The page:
As the Curiosity rover lands on Mars, the conquest of Renewable Marine Energy follows the same process: in small measured steps. This important 19 MW project is the next step in the on-going relationship between American wave power technology designer Ocean Power Technologies and Lockheed Martin, one of the world's space specialists.
With the most advanced technology in the country best renowned for waves in the world, the wave energy farm could supply close to 100 MW in the long term.
This team will be responsible of the first wave energy farm in Australia. Installed along the coast of Victoria (Portland), 362 km South West of Melbourne, this 19 MW farm will produce 75000 MWh/year (with a producibility factor of 50%) and supply electricity to 14,000 Australian homes. This project will reduce levels of CO2 by 37,000 tons/year and allow Australia to save $851,000 AUD/year of carbon taxes (based on $23 AUD/ton of CO2). The work is scheduled to start in 2013 and will be completed in 2017.
For the last 15 years, OPT has been the pioneer in conception, prototype creation and the connection of these systems to the electric grid. The American company, founded by George W. Taylor (Australian) and Dr Joseph R. Burn, work with the wave energy converter called "PowerBuoy". Fixed on the sea bed, the technology follows the back and forth wave movement to harness and convert mechanical energy to electricity. These systems are certified by "Lloyd's Register" meaning they can function in big waves that measure up to 28 meters (80-90 feet). However, even with this safety margin, the ocean continues to surprise us. There are two models with a life span of 25 years: "Powerbuoy 150kW" and "Powerbuoy 500kW".
In 2004, the US Navy was in search of a new autonomous system to generate electricity. From this announcement the relationship between OPT and Lockheed Martin was born. The first prototype was installed along the coast of New Jersey in 2005. The program ended successfully in 2008 leading to the development and installation of a more powerful system: 40 kW connected to a grid in Hawaii, followed by a 150 kW system in Scotland and currently, a 500 kW buoy in development. Lockheed Martin contributes its specialist knowledge in the design, production, integration systems, and project management of the PowerBuoy technology. Lockheed Martin also represents financial security for investors and boosts funding research for the Australian project. OPT shares increased by 72 cents after the news of this partnership.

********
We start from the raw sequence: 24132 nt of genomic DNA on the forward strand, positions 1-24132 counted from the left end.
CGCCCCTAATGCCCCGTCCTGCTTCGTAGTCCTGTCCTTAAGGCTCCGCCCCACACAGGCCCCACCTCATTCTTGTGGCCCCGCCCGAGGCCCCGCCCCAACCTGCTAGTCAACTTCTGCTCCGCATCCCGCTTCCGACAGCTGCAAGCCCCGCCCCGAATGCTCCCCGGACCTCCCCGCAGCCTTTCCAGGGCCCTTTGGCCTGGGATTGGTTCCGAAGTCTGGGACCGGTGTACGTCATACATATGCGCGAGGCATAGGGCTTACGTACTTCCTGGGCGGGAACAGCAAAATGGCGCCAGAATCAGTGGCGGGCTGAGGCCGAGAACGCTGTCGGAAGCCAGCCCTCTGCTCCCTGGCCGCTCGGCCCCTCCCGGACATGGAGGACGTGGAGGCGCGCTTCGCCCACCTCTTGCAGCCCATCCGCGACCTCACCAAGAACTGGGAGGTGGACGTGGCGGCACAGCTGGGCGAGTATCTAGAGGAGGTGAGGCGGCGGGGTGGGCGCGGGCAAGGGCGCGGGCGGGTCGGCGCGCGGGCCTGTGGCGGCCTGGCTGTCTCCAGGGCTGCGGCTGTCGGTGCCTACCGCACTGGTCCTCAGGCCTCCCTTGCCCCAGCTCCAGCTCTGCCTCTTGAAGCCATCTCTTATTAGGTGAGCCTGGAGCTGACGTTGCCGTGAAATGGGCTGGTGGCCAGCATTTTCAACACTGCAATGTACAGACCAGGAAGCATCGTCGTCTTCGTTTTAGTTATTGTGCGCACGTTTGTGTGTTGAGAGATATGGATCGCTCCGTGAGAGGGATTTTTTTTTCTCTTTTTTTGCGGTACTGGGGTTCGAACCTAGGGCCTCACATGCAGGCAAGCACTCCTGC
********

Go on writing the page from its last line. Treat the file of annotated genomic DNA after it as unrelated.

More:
The Australian government contributed $67 million AUD of the $225 million AUD budget for this project and will participate through local industry players to the farm's production, rollout and maintenance. For its operation in territorial Australian seas, Australian company Victoria Wave Partner Pty Ltd (currently held by OPT) will own, manage, and be responsible for its development. Currently, its mission is to evaluate potential funding as well as develop important partnerships with local industry and public services regarding electricity repurchasing and sales. Eventually, energy will be sold to electricity suppliers which power commercial and residential buildings.The economic aspect of this energy is still to be researched before we know its impact on costs. An article written by Gilles Parkinston states that wave energy could remain under 100$/Mwh by 2020.
New American high-technology on Australian soil will bring attention from the local players who also strive to be leaders in the field. The government continues to promoting the nation's intellectual property by financially participating in the development of smaller projects and prototypes like the 2MW Carnegie project in Western Australia and various other projects by Ocean Linx and BioPower System etc... The funding for these, however, remains modest and proportional to their profitability. As Australia is looking to establish its renewable energy industry within an already competitive international context, the Australian government still chooses a significant investment in an American technology that is more advanced.
Article written by: Mathieu Ladouch